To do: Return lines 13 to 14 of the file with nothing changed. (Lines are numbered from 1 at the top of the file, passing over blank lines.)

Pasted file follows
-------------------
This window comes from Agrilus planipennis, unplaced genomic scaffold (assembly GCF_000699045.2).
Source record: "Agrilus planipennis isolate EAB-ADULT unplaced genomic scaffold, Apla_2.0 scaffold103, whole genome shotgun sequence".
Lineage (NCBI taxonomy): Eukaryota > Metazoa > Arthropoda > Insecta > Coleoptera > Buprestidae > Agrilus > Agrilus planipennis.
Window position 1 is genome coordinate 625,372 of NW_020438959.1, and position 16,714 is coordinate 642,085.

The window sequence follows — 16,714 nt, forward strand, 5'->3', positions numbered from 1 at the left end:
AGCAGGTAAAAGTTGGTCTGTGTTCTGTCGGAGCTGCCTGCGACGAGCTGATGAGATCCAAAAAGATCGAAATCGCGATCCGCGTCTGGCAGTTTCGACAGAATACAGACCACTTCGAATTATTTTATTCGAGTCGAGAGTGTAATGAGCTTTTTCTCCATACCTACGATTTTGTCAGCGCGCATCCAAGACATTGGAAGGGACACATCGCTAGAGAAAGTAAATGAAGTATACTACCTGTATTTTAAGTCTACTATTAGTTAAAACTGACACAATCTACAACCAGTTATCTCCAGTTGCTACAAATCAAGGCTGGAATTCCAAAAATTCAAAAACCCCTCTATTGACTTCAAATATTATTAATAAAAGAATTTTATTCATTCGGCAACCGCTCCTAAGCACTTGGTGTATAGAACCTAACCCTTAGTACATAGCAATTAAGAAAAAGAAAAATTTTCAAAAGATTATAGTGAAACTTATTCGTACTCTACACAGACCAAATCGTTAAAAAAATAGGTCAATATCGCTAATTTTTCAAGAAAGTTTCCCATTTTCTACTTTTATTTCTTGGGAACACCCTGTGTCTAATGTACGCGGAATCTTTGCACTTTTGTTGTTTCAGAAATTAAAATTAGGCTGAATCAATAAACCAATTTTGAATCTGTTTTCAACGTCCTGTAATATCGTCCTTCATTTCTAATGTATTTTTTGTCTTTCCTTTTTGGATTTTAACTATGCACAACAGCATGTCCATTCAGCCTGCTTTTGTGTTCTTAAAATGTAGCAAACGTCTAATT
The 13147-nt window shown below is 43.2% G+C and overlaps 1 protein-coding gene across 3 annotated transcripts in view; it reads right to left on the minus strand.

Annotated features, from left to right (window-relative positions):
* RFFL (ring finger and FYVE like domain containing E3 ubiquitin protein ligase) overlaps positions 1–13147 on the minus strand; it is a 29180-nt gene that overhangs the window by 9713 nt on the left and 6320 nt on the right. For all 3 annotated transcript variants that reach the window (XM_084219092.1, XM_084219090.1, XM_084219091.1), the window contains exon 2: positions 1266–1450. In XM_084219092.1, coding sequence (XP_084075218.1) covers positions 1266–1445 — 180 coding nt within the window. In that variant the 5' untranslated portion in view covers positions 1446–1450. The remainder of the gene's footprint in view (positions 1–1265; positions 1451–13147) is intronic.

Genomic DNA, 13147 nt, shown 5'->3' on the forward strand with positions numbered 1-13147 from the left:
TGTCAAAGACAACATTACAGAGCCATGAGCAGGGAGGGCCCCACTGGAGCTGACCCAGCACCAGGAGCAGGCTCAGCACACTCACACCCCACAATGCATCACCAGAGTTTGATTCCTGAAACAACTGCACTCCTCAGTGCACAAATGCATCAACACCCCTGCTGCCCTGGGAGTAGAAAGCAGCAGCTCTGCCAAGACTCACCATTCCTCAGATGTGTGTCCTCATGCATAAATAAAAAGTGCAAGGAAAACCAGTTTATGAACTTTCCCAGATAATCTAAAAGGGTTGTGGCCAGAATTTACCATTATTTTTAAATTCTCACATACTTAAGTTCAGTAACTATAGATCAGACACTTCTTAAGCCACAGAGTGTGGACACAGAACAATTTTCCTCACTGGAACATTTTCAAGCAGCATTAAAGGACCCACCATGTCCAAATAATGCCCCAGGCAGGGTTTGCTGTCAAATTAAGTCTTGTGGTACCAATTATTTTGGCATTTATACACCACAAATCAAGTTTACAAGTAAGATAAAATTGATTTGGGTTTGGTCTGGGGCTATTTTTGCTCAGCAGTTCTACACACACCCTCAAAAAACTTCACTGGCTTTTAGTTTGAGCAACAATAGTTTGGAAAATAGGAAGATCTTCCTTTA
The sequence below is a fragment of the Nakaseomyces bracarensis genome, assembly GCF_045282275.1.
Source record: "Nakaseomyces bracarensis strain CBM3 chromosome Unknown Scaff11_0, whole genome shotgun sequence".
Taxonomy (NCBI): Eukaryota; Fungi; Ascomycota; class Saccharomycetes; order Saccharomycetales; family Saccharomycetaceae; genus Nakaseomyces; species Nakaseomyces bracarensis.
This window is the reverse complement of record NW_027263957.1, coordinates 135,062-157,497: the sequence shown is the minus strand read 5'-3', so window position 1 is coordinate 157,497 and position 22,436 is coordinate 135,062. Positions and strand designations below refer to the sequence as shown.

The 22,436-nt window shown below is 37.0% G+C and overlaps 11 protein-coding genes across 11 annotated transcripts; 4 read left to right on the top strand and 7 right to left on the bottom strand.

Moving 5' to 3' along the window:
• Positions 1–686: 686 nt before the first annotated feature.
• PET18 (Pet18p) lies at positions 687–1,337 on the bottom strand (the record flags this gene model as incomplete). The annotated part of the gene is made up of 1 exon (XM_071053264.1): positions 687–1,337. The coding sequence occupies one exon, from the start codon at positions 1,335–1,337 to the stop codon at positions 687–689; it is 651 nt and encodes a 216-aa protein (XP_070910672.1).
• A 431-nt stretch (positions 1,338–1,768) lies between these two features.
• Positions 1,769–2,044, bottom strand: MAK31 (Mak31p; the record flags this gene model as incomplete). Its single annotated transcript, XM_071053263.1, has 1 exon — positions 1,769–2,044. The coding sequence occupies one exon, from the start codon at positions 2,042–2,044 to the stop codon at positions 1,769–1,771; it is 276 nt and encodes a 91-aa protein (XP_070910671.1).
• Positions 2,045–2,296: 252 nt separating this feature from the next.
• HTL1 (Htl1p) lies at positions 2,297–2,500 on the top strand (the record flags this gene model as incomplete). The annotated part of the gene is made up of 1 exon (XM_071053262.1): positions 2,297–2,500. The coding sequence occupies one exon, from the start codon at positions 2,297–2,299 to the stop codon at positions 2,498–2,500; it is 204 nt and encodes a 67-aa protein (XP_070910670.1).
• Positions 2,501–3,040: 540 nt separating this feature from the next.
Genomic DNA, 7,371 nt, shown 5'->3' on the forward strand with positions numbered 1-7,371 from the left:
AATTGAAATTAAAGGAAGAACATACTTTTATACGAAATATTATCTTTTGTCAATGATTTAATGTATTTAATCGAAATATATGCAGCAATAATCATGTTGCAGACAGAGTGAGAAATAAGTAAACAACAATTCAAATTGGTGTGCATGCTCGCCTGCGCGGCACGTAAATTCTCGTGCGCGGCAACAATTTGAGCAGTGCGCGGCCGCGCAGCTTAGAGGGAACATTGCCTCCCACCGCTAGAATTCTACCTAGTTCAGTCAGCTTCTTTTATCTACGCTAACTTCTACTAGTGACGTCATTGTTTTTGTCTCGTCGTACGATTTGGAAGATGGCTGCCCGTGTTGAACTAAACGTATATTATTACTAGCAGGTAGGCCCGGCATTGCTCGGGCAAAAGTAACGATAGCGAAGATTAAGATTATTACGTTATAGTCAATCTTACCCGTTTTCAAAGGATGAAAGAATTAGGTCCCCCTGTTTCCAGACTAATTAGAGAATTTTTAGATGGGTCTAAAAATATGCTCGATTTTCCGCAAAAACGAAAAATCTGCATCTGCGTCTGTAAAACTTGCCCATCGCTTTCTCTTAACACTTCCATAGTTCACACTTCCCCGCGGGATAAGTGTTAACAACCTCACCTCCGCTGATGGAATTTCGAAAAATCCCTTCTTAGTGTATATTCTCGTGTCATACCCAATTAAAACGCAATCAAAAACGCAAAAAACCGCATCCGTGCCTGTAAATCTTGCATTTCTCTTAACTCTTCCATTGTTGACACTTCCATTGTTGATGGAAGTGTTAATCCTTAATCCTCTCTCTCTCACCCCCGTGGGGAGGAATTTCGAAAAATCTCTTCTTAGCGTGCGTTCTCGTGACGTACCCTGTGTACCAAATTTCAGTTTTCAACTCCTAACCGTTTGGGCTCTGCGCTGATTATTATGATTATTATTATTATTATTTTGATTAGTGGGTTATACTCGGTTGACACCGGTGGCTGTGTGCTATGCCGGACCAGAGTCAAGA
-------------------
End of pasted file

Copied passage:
Source record: "Nakaseomyces bracarensis strain CBM3 chromosome Unknown Scaff11_0, whole genome shotgun sequence".
Taxonomy (NCBI): Eukaryota; Fungi; Ascomycota; class Saccharomycetes; order Saccharomycetales; family Saccharomycetaceae; genus Nakaseomyces; species Nakaseomyces bracarensis.